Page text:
The extensive show of 130 of M.C. Escher's prints at the Akron Art Museum running till May 29th is high on my to do list.
FYI, The Cleveland Museum is huge; the closest thing this region has to a Met and there are a number of great shows going on there at any given time. Not to insult Cleveland, but this place alone justifies a trip. A few important shows are coming down there.
In Honor of the Cleveland Arts Prize Closes March 13!Sorry, I dropped the ball on telling you about this show.
"This exhibition commemorates the 50th anniversary of the Cleveland Arts Prize, featuring some 30 works in all media created by former visual arts prize winners whose work is in the permanent collection of the Cleveland Museum of Art. The museum’s partners in this wide-reaching celebration—MOCA Cleveland, SPACES, and the Sculpture Center—will feature exciting, newly commissioned programs held throughout the summer to draw attention to the excellence of the arts in Cleveland through the lens of the Cleveland Arts Prize. The museum’s exhibition is accompanied by the Annual Awards event for the Cleveland Arts Prize, which will be hosted in the newly renovated Gartner Auditorium on June 26, 2010."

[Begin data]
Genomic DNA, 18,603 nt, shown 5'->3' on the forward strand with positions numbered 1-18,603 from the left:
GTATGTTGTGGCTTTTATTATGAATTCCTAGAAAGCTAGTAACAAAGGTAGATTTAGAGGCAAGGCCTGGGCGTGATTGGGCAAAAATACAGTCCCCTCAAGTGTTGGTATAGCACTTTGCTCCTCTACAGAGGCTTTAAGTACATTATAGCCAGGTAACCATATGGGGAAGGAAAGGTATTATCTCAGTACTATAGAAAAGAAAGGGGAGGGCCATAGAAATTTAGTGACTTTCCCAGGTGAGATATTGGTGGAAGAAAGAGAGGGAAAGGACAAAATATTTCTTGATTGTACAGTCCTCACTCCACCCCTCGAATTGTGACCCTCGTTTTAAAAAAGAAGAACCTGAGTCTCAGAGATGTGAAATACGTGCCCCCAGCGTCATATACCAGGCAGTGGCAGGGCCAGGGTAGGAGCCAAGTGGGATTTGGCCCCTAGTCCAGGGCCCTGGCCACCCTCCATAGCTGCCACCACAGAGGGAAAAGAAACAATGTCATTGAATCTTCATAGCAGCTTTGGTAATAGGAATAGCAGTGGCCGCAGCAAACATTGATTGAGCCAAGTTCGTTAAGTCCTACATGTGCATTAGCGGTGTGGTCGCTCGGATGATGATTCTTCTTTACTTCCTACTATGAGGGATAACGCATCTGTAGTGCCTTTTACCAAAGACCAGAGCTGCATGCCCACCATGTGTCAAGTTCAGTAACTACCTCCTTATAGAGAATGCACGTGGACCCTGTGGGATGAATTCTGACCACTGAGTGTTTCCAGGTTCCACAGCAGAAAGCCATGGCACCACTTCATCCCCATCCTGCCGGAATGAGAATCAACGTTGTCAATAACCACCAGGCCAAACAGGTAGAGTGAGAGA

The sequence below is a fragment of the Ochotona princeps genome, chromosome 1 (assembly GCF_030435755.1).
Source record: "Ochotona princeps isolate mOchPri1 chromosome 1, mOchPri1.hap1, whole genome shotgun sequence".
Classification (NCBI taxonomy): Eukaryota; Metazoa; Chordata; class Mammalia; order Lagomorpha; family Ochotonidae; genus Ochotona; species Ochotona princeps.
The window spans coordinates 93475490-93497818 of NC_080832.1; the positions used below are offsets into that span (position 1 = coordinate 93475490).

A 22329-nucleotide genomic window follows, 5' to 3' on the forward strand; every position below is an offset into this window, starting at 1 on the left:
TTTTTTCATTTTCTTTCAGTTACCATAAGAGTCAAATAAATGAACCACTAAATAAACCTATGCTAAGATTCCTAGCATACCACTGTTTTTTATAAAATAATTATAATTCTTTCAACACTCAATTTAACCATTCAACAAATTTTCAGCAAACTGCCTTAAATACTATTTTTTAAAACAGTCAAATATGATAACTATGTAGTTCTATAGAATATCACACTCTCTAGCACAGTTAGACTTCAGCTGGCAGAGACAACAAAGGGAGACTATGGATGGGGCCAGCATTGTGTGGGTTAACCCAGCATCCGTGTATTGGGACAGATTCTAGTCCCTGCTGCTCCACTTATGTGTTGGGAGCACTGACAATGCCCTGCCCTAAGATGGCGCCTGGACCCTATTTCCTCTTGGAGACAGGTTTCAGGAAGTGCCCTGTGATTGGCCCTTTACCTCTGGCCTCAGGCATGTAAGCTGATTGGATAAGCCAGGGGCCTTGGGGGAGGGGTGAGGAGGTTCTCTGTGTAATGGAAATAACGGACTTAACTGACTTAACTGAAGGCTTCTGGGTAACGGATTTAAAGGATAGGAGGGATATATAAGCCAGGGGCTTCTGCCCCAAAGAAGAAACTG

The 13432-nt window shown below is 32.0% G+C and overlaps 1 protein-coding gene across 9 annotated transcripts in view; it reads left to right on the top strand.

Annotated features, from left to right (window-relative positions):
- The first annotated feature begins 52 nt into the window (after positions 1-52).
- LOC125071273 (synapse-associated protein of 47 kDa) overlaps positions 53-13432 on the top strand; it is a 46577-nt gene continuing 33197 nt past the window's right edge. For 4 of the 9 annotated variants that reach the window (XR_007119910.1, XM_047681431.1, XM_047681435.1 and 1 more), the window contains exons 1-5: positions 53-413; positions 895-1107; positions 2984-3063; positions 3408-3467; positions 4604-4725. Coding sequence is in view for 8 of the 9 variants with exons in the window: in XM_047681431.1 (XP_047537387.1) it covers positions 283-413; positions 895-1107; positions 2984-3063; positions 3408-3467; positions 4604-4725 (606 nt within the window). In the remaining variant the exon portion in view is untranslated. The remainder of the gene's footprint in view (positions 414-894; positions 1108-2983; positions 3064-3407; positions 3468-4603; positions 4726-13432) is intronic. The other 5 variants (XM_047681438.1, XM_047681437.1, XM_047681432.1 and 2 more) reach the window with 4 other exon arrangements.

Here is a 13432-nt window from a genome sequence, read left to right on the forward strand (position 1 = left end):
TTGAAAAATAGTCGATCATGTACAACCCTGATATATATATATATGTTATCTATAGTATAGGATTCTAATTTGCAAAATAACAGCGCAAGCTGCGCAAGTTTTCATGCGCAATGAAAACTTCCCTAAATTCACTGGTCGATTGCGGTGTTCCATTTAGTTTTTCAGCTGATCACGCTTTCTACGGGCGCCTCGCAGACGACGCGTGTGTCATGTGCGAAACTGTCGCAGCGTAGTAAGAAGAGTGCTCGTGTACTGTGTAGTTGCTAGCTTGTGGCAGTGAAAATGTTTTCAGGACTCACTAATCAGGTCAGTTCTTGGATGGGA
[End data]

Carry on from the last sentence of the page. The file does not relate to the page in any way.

June 13, 2010–March 13, 2011
The Glory of the Painted Page Manuscript
Illuminations from the Permanent Collection
November 6, 2010-April 17, 2011